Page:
California is the golden state that enjoys beautiful weather, gorgeous beaches and a bit of a seismic activity complex. Californians wake up all too often to read shocking headlines about earthquake swarms, mega-quakes and inevitable devastation. Given the state’s seismic history and the many scientific studies released over the last 3 years it is no big surprise that city agencies have started to focus on loss mitigation by way of regulation.
Cities all over the state are taking action in preparation for the next big shake-up. For example, San Francisco launched a mandatory soft-story retrofit program in 2013 and Los Angeles followed more recently in late 2015.
So the problem was identified and the regulation is put in place, but what next? Property owners of the over 18,000 soft-story buildings in Northern and Southern California are left with loads of questions and concerns.
The biggest question is “How much will it cost to retrofit my building”? 3 years ago the answer to that question was much more ambiguous, but thanks to San Francisco’s Department of Building and Inspection, data was released that will shed some light on costs for those still waiting to retrofit.
According to sfdbi.org about 7 million dollars in construction costs for retrofits are already completed and with that data comes some helpful averages from San Francisco’s current construction boom.
For multi-family dwelling properties up to 8 units, the average construction cost was $63,500. Total construction costs for all buildings up to 8 units are reported to date as $2,349,470.00.
Owners of 9-18 unit buildings paid an average of $76,875. Total construction costs for all buildings 9-18 units are reported to date as $3,843,715.00.
Lastly buildings with 19 or more units paid an average of $96,140 per retrofit. The total cost of construction for 19+ unit buildings was reported to date as $673,000.
In looking at the market in Southern California, residents of Los Angeles can probably expect to pay 20% less than the San Francisco average comparatively due to less complicated topography and some other deciding factors. Looking at the San Francisco cost data you can see some major cost discrepancies from one property to another. For example, their averages may be a little higher due to ADU (Additional Dwellings Units) added on some properties. The public information and full data table including street name of San Francisco retrofit costs can be found at http://sfdbi.org/softstory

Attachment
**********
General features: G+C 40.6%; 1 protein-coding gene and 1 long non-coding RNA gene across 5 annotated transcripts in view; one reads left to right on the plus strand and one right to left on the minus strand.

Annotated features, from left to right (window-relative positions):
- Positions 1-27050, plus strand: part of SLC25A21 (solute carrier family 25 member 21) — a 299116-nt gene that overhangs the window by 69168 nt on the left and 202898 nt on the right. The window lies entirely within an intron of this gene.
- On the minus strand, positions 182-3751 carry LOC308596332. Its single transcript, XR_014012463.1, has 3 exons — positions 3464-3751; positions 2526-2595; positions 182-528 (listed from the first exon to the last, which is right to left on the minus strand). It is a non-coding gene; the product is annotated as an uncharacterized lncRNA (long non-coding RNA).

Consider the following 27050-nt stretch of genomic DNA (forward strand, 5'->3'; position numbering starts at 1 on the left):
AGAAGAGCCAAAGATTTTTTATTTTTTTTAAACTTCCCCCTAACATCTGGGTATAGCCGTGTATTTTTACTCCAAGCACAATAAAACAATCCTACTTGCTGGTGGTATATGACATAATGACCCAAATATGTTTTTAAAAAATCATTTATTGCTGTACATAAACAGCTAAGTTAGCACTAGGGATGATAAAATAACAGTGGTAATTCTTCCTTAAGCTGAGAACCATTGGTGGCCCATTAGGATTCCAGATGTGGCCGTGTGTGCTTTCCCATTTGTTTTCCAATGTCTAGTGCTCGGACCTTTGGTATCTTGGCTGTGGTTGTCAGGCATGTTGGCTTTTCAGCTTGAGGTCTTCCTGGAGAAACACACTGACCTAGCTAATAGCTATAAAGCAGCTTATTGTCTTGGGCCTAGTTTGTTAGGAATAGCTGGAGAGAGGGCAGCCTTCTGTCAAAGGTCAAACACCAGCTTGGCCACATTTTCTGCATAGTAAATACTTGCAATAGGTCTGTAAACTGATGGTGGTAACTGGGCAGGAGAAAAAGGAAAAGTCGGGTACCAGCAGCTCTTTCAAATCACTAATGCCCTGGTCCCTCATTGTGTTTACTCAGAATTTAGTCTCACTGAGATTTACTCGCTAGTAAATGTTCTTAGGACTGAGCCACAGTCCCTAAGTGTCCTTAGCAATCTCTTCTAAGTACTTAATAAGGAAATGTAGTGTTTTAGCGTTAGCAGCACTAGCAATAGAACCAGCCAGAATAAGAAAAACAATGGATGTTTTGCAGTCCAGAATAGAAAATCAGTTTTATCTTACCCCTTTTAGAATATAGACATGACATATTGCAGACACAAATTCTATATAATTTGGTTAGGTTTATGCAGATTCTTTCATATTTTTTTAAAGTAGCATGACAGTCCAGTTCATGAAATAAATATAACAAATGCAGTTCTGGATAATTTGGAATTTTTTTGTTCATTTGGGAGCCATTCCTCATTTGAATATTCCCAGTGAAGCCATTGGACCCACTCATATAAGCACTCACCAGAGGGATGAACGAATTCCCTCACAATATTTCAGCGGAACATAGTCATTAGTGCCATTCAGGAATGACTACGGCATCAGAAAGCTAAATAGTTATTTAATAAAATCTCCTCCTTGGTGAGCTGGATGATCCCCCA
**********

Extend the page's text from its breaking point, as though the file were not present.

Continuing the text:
After costs often the next concern is “How do I choose a reliable and reputable engineer and contractor”? This is an age old question that has been around since the inception of the infamous general contractor. We have all heard stories of the “fly by night” vendor looking for a quick buck and one way ticket out of town.
In San Francisco there have been many reports by both retrofit customers and at the city level of price gouging and even over-engineering by some firms. Here are a few tips as you research vendors to ensure you choose the right servicer. First, it is always good to get 3 quotes. When comparing rates make sure what your inclusions and exclusions are before comparing “apples to apples”. Second, it is important to do your homework. Ask questions of your contractor that are more detailed i.e. Do you have an in-house engineer or do you outsource? Do you value-engineer for the lowest construction cost, but most compliant solution? How many years have you been in business? What is your CA license #? Often a savvy customer can scare away the wrong kind of vendor.
In the end no one knows when the next big earthquake will hit. While property owners don’t have a crystal ball to tell them the future, they can take proper steps now to protect their tenants and buildings from catastrophe by doing their research and choosing a reliable and licensed contractor. Of course then when the work is done they can get back to enjoying California’s sunshine and sunsets.